Nukunu are an Aboriginal Australian people of South Australia, living around the Spencer Gulf area. In the years after British colonisation of South Australia, the area was developed to contain the cities of Port Pirie and Port Augusta.

Name

Both the Ngaiawang people of the Lower Murray and the Adelaide region's Kaurna used their variant pronunciation for the Nukuni, nokunno and nokuna, to signify an assassin, a mythical figure who was given to roaming about at night in search of people to kill.[1][2]

Language

Main article: Nukunu language

Nukunu language, together with Ngadjuri, with which it has a 90% overlap, is broadly classified by Luise Hercus, following the taxonomy of Wilhelm Schmidt, as belonging to the Miru cluster of the Thura-Yura languages.[3]

Country

Nukunu nation
Nukunu nation

According to Norman Tindale's calculations, the Nukunu possessed approximately 2,200 square miles (5,700 km2) of tribal land. This lay on the eastern side of Spencer Gulf, from a point just north of the mouth of the Broughton River and the vicinity of Crystal Brook to Port Augusta. Their eastern extension ran to Melrose, Mount Remarkable, Gladstone, and Quorn, and they were also present at Baroota.[1]

Social customs

The Nukunu were the southeasternmost tribe that adopted not only circumcision but also subincision[4] as part of their rite of initiating young males into full tribal status. The Nukunu took pride in being "ritual purists".[2][5]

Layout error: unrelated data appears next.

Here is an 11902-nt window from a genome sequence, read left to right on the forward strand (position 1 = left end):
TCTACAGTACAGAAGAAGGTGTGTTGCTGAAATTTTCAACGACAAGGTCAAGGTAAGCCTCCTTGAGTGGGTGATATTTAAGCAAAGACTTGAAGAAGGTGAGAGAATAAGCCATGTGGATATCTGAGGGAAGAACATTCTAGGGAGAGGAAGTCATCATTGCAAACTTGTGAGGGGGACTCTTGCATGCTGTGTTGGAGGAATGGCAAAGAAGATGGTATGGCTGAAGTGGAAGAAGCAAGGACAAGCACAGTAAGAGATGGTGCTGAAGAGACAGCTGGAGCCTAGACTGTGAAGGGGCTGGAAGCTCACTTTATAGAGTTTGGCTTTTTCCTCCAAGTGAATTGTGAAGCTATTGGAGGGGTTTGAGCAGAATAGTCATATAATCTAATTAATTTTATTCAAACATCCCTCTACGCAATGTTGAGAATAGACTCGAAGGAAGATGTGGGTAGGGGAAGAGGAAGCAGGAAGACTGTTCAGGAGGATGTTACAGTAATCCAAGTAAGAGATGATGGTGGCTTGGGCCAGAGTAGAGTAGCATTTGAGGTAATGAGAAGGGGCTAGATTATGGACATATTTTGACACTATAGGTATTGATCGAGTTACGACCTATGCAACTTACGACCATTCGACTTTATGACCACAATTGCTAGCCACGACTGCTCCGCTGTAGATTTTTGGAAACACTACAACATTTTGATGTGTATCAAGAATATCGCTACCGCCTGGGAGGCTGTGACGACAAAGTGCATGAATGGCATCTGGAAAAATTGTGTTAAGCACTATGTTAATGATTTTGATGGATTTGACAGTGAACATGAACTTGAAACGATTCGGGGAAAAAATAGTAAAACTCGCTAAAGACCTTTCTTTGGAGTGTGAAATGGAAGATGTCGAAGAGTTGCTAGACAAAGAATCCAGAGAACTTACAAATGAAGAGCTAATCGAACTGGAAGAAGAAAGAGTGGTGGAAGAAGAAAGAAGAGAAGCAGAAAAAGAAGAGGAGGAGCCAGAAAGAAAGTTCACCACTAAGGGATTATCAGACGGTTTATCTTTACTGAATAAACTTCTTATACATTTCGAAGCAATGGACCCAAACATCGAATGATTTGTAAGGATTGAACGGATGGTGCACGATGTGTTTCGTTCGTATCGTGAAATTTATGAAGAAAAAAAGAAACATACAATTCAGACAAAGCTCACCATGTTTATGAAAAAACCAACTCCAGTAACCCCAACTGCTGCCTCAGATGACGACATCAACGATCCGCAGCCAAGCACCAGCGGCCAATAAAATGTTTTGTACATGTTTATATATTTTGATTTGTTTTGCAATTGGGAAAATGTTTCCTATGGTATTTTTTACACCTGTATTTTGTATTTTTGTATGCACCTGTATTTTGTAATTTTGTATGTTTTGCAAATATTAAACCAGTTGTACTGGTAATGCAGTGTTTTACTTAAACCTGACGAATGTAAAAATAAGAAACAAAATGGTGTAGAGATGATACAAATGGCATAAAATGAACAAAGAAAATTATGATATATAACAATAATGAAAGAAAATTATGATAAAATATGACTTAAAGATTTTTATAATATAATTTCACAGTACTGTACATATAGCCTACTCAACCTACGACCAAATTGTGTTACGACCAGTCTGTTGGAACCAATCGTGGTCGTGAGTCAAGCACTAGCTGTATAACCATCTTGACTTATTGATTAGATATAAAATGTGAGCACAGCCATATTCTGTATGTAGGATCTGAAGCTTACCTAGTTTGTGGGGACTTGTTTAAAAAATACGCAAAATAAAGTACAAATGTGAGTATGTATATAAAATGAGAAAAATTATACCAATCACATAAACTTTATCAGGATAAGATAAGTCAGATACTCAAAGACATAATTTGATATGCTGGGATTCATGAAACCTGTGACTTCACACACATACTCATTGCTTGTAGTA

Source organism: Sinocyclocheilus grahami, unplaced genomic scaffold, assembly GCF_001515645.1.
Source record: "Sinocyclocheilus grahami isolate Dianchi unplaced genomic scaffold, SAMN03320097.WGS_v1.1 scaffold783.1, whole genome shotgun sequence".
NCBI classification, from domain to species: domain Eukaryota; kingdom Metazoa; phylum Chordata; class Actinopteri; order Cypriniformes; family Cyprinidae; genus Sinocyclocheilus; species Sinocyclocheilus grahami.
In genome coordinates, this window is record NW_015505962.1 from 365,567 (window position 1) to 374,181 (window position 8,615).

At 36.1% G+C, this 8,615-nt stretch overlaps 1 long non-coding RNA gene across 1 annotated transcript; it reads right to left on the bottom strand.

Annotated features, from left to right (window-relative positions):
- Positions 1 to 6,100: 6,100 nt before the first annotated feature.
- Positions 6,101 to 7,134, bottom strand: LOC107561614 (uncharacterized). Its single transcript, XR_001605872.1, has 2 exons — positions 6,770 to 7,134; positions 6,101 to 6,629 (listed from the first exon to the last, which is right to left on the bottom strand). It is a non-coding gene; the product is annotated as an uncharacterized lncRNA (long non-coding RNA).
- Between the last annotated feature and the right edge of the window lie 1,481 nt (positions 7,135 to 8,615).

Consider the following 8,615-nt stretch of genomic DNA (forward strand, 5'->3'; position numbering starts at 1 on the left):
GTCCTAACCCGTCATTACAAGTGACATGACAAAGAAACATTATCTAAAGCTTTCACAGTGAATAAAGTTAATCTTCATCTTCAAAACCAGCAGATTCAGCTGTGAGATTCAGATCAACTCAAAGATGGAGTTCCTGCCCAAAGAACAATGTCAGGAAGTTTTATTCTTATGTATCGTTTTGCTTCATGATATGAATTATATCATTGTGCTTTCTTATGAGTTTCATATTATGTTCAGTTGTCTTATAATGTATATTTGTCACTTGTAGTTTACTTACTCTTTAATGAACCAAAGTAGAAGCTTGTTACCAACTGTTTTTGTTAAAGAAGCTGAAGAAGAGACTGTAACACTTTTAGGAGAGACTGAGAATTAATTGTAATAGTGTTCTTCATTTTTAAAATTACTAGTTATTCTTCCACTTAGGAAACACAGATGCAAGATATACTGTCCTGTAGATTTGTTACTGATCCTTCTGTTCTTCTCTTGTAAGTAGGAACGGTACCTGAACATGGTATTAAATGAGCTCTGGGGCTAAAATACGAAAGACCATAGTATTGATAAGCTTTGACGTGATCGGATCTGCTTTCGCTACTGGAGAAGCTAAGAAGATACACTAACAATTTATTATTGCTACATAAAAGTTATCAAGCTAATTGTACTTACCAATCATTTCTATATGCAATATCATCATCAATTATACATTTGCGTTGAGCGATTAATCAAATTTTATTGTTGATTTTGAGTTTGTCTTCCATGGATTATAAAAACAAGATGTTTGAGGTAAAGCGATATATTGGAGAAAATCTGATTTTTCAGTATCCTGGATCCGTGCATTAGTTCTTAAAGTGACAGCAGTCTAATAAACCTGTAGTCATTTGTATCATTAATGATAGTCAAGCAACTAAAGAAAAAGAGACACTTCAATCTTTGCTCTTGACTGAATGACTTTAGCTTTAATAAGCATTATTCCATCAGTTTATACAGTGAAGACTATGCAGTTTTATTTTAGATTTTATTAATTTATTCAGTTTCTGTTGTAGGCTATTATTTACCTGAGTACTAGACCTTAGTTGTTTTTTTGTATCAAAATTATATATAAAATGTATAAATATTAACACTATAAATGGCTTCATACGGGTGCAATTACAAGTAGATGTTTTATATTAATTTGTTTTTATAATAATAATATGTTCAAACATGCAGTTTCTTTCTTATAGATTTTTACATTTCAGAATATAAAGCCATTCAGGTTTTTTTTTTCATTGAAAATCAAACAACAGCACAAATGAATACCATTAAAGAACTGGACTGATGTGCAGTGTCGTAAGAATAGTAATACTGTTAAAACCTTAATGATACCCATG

A. P. Elkin established that the Nukunu represented the most southeasterly tribe maintaining a matrilineal moiety system, involving two marriage moieties, the Mathari and the Kararru. The system was essentially akin to that existing among the Barngarla, Adnyamathanha and Wailpi.[6][2]

Culture

The Nukunu land was full of sacred sites, and formed the starting point for the longest songline registered in Australia, the Urumbula songline. This songline extends from a large tree, representing also the Milky Way, said to stand near the present day Port Augusta Hospital (Point Augusta) northwards right to the Gulf of Carpentaria. The story cycle dealt with the wanderings of the western quoll. The Arerrnte central desert people retain details of the mythical events that are located far south, in Nukunu tribal lands.[7]

History of contact

Colonisation of the area began in 1849, and a late estimate is that the tribe consisted of between 50 and 100 people. Before this, it is thought that the Nukunu had been ravaged by the spread of smallpox from the Murray River, some two decades earlier.[8] The subsequent transformation of the land for pastoral and wheat-growing purposes devastated the Nukunu.[9]

Peter Ferguson and William Younghusband took up a "run" of some 560 square miles (1,500 km2) from Thalpiri, now known as Port Pirie, to Crystal Brook, which was stocked with 25,000 sheep and 3400 cattle.[10] In late June 1852 Ferguson rounded up seven Nukunu after pursuing them to retrieve 54 sheep that had been taken from his flocks and they were remanded at Clare County Court for trial in Adelaide, but were released after two months when no plaintiffs appeared to assist the prosecution.[11] In 1854, after cattle had been pilfered, Ferguson, together with his stockmen, killed a group of local Aboriginal people at Crystal Brook.[9] Writing in 1880, J. C. Valentine stated that only eight Nukunu had survived these radical upheavals, five men and three women; the rest, in his view, had expired from phthisis.[8]